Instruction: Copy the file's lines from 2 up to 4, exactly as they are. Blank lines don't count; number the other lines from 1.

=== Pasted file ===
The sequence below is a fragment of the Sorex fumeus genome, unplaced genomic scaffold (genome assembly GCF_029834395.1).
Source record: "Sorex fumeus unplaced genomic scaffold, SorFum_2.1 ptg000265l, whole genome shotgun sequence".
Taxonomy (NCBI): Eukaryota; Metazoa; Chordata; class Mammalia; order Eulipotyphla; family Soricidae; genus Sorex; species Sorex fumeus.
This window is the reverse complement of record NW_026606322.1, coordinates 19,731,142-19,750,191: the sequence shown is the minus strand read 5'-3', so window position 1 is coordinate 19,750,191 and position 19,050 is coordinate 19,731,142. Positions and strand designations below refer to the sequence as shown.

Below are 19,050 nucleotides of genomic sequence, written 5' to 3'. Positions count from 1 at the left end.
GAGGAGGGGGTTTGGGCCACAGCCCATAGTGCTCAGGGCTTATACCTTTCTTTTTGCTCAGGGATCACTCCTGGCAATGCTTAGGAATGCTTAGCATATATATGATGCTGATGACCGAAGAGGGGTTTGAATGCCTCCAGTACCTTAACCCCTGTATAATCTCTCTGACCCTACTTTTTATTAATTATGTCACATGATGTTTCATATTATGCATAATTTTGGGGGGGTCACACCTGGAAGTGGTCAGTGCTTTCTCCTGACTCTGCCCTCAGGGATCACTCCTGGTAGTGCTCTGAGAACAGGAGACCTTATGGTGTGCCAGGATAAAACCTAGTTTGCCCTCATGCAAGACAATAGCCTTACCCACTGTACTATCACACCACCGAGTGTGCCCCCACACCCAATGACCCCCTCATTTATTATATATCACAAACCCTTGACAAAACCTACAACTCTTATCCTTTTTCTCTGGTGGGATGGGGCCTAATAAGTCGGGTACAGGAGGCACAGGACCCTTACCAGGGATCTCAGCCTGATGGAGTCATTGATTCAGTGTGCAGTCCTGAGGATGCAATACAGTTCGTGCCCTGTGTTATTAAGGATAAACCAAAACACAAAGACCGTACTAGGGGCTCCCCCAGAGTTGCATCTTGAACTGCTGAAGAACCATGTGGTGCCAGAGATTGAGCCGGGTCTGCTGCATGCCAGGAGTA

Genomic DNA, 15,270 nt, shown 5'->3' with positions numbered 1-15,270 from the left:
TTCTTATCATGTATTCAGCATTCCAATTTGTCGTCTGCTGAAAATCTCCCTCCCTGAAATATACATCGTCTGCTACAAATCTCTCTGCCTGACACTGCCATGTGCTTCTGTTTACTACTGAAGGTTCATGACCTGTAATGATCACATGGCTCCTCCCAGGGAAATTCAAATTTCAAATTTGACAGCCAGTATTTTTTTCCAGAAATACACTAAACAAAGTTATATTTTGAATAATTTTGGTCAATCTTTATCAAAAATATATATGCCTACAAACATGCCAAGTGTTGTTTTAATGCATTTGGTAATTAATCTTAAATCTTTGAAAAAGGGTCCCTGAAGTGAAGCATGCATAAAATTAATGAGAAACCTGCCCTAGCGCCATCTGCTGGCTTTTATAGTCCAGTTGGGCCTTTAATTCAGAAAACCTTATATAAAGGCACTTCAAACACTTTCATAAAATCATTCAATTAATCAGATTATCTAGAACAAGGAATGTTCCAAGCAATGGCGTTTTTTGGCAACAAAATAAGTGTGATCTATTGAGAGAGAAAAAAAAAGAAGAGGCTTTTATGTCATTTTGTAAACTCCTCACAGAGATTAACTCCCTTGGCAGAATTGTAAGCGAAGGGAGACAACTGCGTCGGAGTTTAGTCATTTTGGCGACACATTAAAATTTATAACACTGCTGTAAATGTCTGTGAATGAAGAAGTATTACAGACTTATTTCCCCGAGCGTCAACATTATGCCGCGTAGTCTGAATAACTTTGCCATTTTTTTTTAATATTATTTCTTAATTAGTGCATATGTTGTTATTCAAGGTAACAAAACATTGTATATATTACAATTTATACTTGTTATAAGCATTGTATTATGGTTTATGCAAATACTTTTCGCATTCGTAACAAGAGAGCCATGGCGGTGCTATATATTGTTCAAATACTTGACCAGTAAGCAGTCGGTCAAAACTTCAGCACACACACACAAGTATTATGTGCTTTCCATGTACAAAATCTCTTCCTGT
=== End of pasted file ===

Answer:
Source record: "Sorex fumeus unplaced genomic scaffold, SorFum_2.1 ptg000265l, whole genome shotgun sequence".
Taxonomy (NCBI): Eukaryota; Metazoa; Chordata; class Mammalia; order Eulipotyphla; family Soricidae; genus Sorex; species Sorex fumeus.
This window is the reverse complement of record NW_026606322.1, coordinates 19,731,142-19,750,191: the sequence shown is the minus strand read 5'-3', so window position 1 is coordinate 19,750,191 and position 19,050 is coordinate 19,731,142. Positions and strand designations below refer to the sequence as shown.